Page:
unite the more advanced principles of co-operation with men in a low degree of culture, and you will fail. As reasonably might one expect a nation of savages to co-operate in making laws or any refined social arrangements. They are obliged to resign themselves to the control of an individual mind. Hence autocracy is the best government for barbarous people. As men reach a higher culture, they require and obtain more liberal institutions. This principle, if fully understood, would tend to reconcile many discordant interests, and demonstrate the folly of agitation for extreme liberal opinions on the one hand, and extreme conservative ones on the other. Facts and experience are the demand, the reasonable demand, of the stubborn world. Fact must precede all sound theories and systems. Take, for example, the progress of railway communication. What an immense amount of knowledge now exists upon the subject! Every department, even the minutest, has been studied and tried by repeated experiments and calculations. Not an exigency arises, but ingenuity is racked to supply it. As soon as difficulties occur, they are obviated. But all this vast amount of knowledge could not have existed anterior to the construction of a railway. It was the emergency which developed the resources. No conclave of philosophers and engineers could have pre-arranged the railway system. The utmost they could do, would be to examine the fundamental principles,—to take as much care as possible that nothing entered into the first experiment which might mislead them: and the duty of society was not to stand gaping incredulously at the labours of the discoverers and inventors, still less to oppose them, but to lend its sympathy and aid as far as the object might reasonably appear to deserve it. In the same manner the principle of Association must pass through many phases, before its full value, and the right extent of its application, will become developed. Association in production, and Association in consumption, will doubtless exist as separate applications of the principle for some time. As practice develops the advantages of the system and exposes its weak points, the former will become increased, the latter remedied, until the principle has been carried to the greatest extent to which it can subserve human happiness.'-Ibid. Introd. pp. viii. ix.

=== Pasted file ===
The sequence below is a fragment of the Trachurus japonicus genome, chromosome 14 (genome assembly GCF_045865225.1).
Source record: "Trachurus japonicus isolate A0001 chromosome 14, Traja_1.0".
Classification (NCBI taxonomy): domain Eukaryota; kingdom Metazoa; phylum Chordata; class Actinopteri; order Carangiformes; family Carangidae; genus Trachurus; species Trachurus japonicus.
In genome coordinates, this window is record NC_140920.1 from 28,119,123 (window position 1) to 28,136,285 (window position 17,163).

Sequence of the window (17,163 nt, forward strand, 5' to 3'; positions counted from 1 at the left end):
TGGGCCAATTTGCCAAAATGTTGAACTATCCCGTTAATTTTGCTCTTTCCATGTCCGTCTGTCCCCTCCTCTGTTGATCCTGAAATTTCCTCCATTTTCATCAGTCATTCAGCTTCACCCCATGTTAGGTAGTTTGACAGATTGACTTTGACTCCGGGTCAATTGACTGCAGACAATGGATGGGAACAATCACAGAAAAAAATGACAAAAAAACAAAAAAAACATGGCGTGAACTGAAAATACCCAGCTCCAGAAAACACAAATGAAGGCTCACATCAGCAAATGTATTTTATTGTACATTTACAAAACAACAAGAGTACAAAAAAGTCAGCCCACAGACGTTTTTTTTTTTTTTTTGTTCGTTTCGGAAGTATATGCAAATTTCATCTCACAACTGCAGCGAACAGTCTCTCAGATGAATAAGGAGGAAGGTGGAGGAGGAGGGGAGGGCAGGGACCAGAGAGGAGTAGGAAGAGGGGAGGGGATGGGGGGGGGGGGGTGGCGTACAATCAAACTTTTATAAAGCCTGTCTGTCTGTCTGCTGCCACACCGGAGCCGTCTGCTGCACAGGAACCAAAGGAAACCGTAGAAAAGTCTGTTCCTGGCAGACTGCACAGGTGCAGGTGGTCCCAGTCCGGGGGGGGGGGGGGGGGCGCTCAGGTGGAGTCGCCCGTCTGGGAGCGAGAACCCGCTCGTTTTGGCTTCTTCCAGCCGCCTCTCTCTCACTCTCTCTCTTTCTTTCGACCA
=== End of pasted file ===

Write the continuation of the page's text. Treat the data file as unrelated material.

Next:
But every one supposes the carrying out of his own favourite schemes to be an exception to general rules, and the measures which he has in view to be safe under circumstances which would be fatal to the success of less perfect legislation. It is something, however, for a writer of such a school to acknowledge, in any degree, the necessity of compensation for vested interests, of preparation for social changes, and of the gradual growth of new institutions. It would be too much to expect an appreciation of the higher refinements of individual and social culture, on the value of dogmatic truth. His book is worth reading to any real inquirer, who will neither blindly follow, nor blindly combat him, but look well to the problems he proposes, and to the general direction in which he seeks their solution. That he has yet found it, is more, perhaps, than he would himself avow, at least in sober thought and honest conviction. But the ignorant reader has no power of estimating difficulties, when once captivated with the first show of a system; and many may be deceived by the prospect of such a prize as the redistribution of the land, little aware that the land itself, seized by a hasty